(UPDATED at 12:52 p.m. MDT June 30, 2016)
Today the BIA released a “24 Hour Report” about the fire shelter deployment on the Cedar Fire. It provided a few facts that were not previously disclosed by the agency.
The six firefighters deployed their shelters in an area that had already burned, and they were evaluated in the hospital for “smoke inhalation”.
The Serious Accident Investigation Team will be led by Jon Rollins, Chief Investigator for the National Park Service.
(Originally published at 9:52 p.m. MDT, June 29, 2016)
The Bureau of Indian Affairs provided more information today about the six firefighters on the Cedar Fire south of Show Low, Arizona who on June 28 found themselves in a situation where they had to deploy fire shelters. The firefighters, all from the Navajo Interagency Hotshot Crew, walked away from the site and were transported to Summit Healthcare in Show Low where they were treated and released that evening.
A Serious Accident Investigation Team has been formed and will investigate the circumstances surrounding the deployment.
We don’t know why or how the incident occurred, but if recent history holds true, we may never know, thanks to the unintended consequences of Senator Maria Cantwell’s and Representative Doc Hastings’ hastily conceived Public Law 107-203 signed into law in 2002.
But putting aside the unknown details of fire behavior, decisions made on the fireline, and the strategy and tactics being used on the Cedar Fire yesterday, there a few things that we do know.
- The Type 1 Incident Management Team issued an update titled “Final Cedar Fire Update” on Monday, June 27. It said in part, “While 554 firefighters are working on the fire [Monday] morning, only the Team itself will remain by Tuesday afternoon. The Bureau of Indian Affairs (BIA) will assume command of the fire at 6 A.M. Tuesday.” That Monday update said the fire received rainfall on Sunday and more rain was expected on Monday.
- The Type 1 Team turned the fire over to the Fort Apache Agency at 6 a.m. on Tuesday, June 28. There was no mention of a Type 2 or Type 3 Incident Management Team.
- The Fort Apache Agency posted a fire update on Facebook at 1:05 p.m. on Tuesday, June 28 saying the resources on the fire that day were, “Navajo Hotshots, 3 Type 6 Engines, Fort Apache Fuels Type 2 IA Crew.” And, “Fire Personnel will continue to hold and mop up the fire.” These two crews and three engines probably amounted to a maximum of 50 people, plus miscellaneous overhead. This was down from 554 the previous day, a 91 percent reduction in personnel overnight.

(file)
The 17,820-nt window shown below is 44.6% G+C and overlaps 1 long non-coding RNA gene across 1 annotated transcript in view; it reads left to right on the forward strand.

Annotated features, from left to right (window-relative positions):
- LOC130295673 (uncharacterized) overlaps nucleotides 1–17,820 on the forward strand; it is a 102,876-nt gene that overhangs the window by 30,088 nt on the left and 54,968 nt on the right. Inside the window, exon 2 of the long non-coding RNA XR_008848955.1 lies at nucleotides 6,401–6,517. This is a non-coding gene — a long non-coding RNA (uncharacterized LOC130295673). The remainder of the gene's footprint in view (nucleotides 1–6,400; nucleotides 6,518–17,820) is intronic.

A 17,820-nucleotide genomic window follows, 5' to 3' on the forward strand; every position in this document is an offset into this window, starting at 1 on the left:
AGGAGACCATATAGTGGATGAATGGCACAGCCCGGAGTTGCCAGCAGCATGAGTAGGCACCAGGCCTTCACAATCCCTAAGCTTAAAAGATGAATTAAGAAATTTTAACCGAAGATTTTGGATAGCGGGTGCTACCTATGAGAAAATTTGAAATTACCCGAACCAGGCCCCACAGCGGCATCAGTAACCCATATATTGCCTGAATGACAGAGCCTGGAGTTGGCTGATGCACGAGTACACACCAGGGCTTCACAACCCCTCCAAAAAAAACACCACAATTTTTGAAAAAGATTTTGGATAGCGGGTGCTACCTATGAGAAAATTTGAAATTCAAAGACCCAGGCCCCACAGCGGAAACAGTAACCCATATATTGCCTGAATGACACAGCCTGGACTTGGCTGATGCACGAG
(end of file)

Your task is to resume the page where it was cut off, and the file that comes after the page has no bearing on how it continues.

- Candy Lupe, a Public Information Officer with the Bureau of Indian Affairs’ Fort Apache Agency, told Wildfire Today that she was not sure exactly when the incident occurred but estimated it happened around 3 p.m. Arizona time on Tuesday, June 28.
- The infrared scan of the fire conducted very early Monday morning, June 27, showed “scattered” and “isolated” heat over much of the fire. There was no record of an infrared scan prior to the day shift on Tuesday June 28, but they had been completed every day from June 17 through June 27.
We’re not pointing fingers or attempting to lay blame on anyone. Hopefully the investigation will bring to light some lessons that can be learned.
The incident brings to mind the Common Denominators of Fatal and Near-Fatal Fires, developed by Carl Wilson in 1976. Mr. Wilson put two lists together, a four-item list based on his studies of 61 fatal fires, and a five-item list that included an additional 31 near-fatal fires. More information about these lists is in our February 1, 2016 article, Are there 4 or 5 common denominators of fire behavior on fatal fires? Almost all recent wildland fire publications, if they publish the list, only have the four-item list.
These lists are not intended as a quick and easy checklist for investigators, nor are they rules or guidelines that must be followed. They are simply interesting commonalities seen on many fatal and near-fatal fires. Things to think about, not rules that must be adhered to.
Here is the five-item list that includes data from fatal and near-fatal fires:
- Most of the incidents occurred on relatively small fires or isolated sectors of larger fires.
- Most of the fires were innocent in appearance prior to the “flare-ups” or “blow-ups”. In some cases, the fatalities occurred in the mop-up stage.
- Flare-ups occurred in deceptively light fuels.
- Fires ran uphill in chimneys, gullies, or on steep slopes.
- Suppression tools, such as helicopters or air tankers, can adversely modify fire behavior. (Helicopter and air tanker vortices have been known to cause flare-ups.)”